Timor-Leste: Journalist sued over report alleging ministerial corruption

A parliament minister has brought defamation charges under Timor Leste’s Penal Code against journalist Francisco Belo Simões da Costa, following coverage of an allegation of ministerial corruption. The International Federation of Journalists (IFJ) joins its affiliate, the Timor-Leste Press Union (TLPU), in calling for the immediate withdrawal of the case against the journalist.

Journalist Francisco Belo Simões da Costa has been accused of defamation under Timor Leste's Penal Code. Credit: Hatutan.com

Timor Leste’s Minister of Parliamentary Affairs and Social Communication, Francisco Martins da Costa Pereira Jerónimo, filed a claim against Francisco Belo, the editor-in-chief of local news portal Hatutan.com, over a report regarding allegations of corruption in a ‘set-top-box installation’ project.

Minister Francisco Jeronimo replied to the article, stating the news report about his project was not valid, and his response was republished by Hatutan.com. The minister is responsible for drafting legislation to develop public and private media in Timor Leste.

Following the coverage, Minister Jerónimo brought charges against Francisco Belo, who received a summons from the Dili district prosecutor’s office for defamation under Article 285 of Timor-Leste’s Penal Code.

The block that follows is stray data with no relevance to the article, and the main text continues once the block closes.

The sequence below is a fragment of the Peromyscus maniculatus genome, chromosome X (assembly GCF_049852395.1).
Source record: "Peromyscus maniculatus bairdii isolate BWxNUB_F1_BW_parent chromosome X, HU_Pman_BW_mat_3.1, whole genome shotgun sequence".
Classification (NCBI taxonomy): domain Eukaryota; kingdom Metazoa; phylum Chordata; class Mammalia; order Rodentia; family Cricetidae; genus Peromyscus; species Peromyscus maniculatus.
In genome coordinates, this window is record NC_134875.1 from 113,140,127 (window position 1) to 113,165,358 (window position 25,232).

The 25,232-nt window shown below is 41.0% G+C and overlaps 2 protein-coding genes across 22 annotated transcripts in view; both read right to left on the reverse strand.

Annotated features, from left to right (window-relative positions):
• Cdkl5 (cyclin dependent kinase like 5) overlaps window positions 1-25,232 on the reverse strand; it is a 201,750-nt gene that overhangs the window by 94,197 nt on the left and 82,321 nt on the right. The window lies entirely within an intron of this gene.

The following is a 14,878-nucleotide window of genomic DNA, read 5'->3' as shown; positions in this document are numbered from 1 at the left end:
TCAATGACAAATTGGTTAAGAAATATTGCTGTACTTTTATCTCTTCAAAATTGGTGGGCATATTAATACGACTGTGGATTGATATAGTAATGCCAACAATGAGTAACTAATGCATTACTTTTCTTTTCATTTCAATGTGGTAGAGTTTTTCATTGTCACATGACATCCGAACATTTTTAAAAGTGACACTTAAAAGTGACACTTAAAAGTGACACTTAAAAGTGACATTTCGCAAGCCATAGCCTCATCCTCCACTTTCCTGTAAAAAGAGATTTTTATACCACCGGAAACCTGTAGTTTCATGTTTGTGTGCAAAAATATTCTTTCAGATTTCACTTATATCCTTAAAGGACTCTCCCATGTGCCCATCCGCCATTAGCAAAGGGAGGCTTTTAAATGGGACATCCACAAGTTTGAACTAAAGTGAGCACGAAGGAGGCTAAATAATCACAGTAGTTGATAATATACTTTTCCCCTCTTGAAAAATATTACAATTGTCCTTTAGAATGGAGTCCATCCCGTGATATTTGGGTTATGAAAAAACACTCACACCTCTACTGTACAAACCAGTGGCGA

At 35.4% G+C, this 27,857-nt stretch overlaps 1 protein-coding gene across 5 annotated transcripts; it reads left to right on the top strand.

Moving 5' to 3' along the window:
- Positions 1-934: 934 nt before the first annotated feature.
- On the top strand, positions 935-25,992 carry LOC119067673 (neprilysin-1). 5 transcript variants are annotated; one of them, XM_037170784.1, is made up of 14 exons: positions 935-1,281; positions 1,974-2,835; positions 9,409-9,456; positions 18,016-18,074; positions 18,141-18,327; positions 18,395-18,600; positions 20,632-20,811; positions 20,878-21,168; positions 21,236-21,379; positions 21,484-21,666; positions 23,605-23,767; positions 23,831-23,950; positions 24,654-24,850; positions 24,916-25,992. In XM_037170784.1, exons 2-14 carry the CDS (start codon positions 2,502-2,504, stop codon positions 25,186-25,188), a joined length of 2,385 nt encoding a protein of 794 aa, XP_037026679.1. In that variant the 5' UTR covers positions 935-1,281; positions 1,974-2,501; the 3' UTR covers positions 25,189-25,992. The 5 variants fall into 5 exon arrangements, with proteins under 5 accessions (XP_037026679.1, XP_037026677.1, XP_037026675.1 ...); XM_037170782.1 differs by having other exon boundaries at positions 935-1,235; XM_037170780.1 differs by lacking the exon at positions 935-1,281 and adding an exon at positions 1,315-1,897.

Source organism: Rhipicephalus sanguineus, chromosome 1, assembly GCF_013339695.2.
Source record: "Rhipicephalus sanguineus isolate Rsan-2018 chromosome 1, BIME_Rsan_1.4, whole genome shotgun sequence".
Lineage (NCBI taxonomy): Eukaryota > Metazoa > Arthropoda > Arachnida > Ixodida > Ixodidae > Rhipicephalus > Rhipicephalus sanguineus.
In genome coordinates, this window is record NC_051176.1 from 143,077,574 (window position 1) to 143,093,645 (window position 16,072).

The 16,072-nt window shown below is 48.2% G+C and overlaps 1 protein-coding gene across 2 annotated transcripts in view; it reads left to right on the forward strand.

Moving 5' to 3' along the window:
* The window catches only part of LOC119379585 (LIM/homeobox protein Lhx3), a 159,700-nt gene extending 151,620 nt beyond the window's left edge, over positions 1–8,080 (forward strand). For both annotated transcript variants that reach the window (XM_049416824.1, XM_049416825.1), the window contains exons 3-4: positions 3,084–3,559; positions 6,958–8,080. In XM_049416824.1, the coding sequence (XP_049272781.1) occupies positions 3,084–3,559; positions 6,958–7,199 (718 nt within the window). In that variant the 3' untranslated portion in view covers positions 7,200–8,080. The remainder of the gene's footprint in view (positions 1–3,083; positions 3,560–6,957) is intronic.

Francisco Belo gave a statement to the prosecutor’s office on May 23, meeting with officers for approximately thirty minutes. If found guilty under Article 285, the journalist faces up to three years in prison or a fine.

In 2017, two Timor Leste journalists, Oki Raimundos and Lourenco Martins, also faced jail for defamation for their articles about Prime Minister Rui Maria de Araujo in 2015, but the charges were overturned by the Dili District Court on June 1, 2017.

The TLPU stated that it had verified that Hatutan.com's report about the installation project followed all media laws and the journalistic code of ethics. "We urge Minister Francisco Jeronimo to resolve this case through mediation from the Press Council because journalism is not a crime," TLPU said.

IFJ said: “Governments must ensure journalists can do their jobs safely and securely, including holding public officials and authorities to account, without fear of prosecution. The use of Article 285 is antithetical to the freedom of the press embodied in Articles 8 and 9 of Timor Leste’s Press Law, which establishes the right for journalists not to be subjected to any harassment or interference which threatens their independence and objectivity. The IFJ urges Minister Francisco Jeronimo to immediately withdraw all charges against journalist Francisco Belo.”

For further information contact IFJ Asia - Pacific on ifj@ifj-asia.org

The IFJ represents more than 600,000 journalists in 140 countries

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